By Jess Lewes15 May 2018Opinion
People for Research's business development director Jess Lewes raises awareness of user recruitment, the value it can add to research and argues it doesn't need to be something to be scared of
When I joined People for Research in 2013 we were seen as a supplier to most of our clients. Through attending conferences and local meetups and building our knowledge of UX and how design and research projects work, we have been able to adapt the service we provide to work smoothly alongside digital transformation projects. This has allowed us to specialise in recruiting people for user research and testing, working with leading UX consultancies, UX teams embedded in global tech companies and dedicated user research teams in central government departments. Now we are treated as partners by many clients, not just suppliers, actively involved in generating essential research, which supports decision making in design sprints.
Without the knowledge gained through conferences and events, and support from some of our oldest and most loyal clients, this would have been a more challenging journey. It’s great to see the Bristol UX and conference scene so buoyant, and we are honoured that Pixel Pioneers is returning to our home city again in June.
In the time I have been working for People for Research, the UX sector has continued its incredible growth. My role involves dealing with a lot of our new enquiries and supporting companies setting up either a UX function or ongoing testing. What I have experienced is a growing number of companies employing researchers to complement a dedicated UX function. As well as companies putting more budget behind the research part of design work, which suggests more organisations understand the value research can bring.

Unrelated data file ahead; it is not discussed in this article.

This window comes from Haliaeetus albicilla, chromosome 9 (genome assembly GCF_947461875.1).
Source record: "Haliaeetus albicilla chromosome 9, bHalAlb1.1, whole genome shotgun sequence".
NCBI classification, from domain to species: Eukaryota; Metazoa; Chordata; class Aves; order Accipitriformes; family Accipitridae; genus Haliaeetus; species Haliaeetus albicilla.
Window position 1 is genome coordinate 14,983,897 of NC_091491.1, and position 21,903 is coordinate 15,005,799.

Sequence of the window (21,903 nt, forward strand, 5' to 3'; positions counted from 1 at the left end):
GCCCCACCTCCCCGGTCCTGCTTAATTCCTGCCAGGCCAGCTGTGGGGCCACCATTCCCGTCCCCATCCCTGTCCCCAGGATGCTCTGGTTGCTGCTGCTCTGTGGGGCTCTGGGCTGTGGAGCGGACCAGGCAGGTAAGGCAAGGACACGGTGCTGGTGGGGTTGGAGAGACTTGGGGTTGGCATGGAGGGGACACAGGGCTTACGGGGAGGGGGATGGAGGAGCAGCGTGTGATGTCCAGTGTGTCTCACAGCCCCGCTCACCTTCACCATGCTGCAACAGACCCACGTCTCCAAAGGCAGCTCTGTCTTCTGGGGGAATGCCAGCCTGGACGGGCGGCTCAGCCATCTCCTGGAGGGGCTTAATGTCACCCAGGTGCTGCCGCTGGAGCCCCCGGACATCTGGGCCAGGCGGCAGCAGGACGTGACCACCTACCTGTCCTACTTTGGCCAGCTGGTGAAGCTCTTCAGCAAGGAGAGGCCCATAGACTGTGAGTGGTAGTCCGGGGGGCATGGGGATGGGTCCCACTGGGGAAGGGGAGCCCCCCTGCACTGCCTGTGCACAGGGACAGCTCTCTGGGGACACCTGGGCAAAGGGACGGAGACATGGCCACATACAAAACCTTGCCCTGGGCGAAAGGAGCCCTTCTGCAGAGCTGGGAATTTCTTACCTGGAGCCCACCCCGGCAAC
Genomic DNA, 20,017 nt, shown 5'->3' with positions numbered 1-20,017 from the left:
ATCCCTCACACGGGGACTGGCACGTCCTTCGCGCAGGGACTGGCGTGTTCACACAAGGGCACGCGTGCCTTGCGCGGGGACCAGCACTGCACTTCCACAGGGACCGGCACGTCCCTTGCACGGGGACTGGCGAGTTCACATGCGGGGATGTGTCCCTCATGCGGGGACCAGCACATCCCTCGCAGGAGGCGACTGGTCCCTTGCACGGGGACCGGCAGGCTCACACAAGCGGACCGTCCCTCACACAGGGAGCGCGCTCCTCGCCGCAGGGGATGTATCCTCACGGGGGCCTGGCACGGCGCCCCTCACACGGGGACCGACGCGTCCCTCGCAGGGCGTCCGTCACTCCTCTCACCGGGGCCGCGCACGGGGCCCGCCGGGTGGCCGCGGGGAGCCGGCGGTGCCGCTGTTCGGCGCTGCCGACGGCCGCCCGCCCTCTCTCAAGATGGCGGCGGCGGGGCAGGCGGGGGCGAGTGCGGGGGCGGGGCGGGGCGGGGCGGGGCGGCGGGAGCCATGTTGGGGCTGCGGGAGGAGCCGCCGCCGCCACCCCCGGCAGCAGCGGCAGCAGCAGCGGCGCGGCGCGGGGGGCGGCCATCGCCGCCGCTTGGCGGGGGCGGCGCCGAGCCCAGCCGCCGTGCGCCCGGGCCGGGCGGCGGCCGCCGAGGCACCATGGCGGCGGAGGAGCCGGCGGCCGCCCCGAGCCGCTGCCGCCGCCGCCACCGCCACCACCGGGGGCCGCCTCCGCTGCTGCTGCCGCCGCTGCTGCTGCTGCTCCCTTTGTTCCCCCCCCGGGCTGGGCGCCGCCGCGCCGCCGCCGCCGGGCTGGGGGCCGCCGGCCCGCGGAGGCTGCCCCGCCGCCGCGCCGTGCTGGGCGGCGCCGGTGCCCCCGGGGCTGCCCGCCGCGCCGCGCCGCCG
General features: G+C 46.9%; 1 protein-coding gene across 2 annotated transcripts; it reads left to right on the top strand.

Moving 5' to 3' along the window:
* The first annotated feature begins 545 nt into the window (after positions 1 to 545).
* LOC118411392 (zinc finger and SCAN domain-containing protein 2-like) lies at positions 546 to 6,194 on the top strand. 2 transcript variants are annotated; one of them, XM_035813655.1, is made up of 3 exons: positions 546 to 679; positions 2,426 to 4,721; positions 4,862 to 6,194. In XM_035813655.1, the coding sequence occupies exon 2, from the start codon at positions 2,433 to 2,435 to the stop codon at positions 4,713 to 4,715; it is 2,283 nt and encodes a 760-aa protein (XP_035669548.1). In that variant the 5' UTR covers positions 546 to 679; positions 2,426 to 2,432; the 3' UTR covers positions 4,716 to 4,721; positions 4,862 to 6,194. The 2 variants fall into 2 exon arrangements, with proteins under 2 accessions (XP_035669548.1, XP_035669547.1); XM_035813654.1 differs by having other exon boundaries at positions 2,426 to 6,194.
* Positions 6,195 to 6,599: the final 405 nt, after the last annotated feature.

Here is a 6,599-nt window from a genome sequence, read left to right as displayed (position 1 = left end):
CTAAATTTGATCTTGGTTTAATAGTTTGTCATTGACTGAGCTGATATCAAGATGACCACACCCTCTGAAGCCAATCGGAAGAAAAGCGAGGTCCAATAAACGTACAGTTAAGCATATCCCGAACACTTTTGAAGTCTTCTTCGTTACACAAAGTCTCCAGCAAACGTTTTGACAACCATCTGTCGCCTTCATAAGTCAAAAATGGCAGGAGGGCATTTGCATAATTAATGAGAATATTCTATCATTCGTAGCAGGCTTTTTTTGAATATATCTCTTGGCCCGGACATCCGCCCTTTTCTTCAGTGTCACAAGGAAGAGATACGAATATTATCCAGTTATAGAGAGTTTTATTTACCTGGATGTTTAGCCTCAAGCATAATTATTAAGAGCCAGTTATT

Although this shift in perception is positive, dedicated and experienced research teams are not the norm yet. Instead what is more common is teams built with people who have side stepped into a UX function from other teams in the business.
Anyone working in UX will know that this is common because historically there hasn’t been a lot of formal training available, and many people who have helped to shape the industry have moved from other disciplines with complementary skill sets, such as psychology and human centred interaction (HCI). There are more training courses now: General Assembly, for example, run free introductions to UX design, and Hyper Island offer a three-day course in designing digital experiences for humans.
Conferences and informal meetups, such as the one I co-run on a monthly basis, UCD Bristol, can offer a valuable supplement to these training courses, allowing experienced people to share knowledge, as well as creating spaces for collaborative workshops and learning through actually trying out theories.
Ida Aalen is talking and running a workshop about easy and affordable UX at Pixel Pioneers in Bristol this June, and she will be asking the question ‘why don’t we test with users more often?’. Paired with the talk from Heydon Pickering about inclusive design, this could be a very powerful line-up for anyone working in UX who wants to increase the level of research they conduct.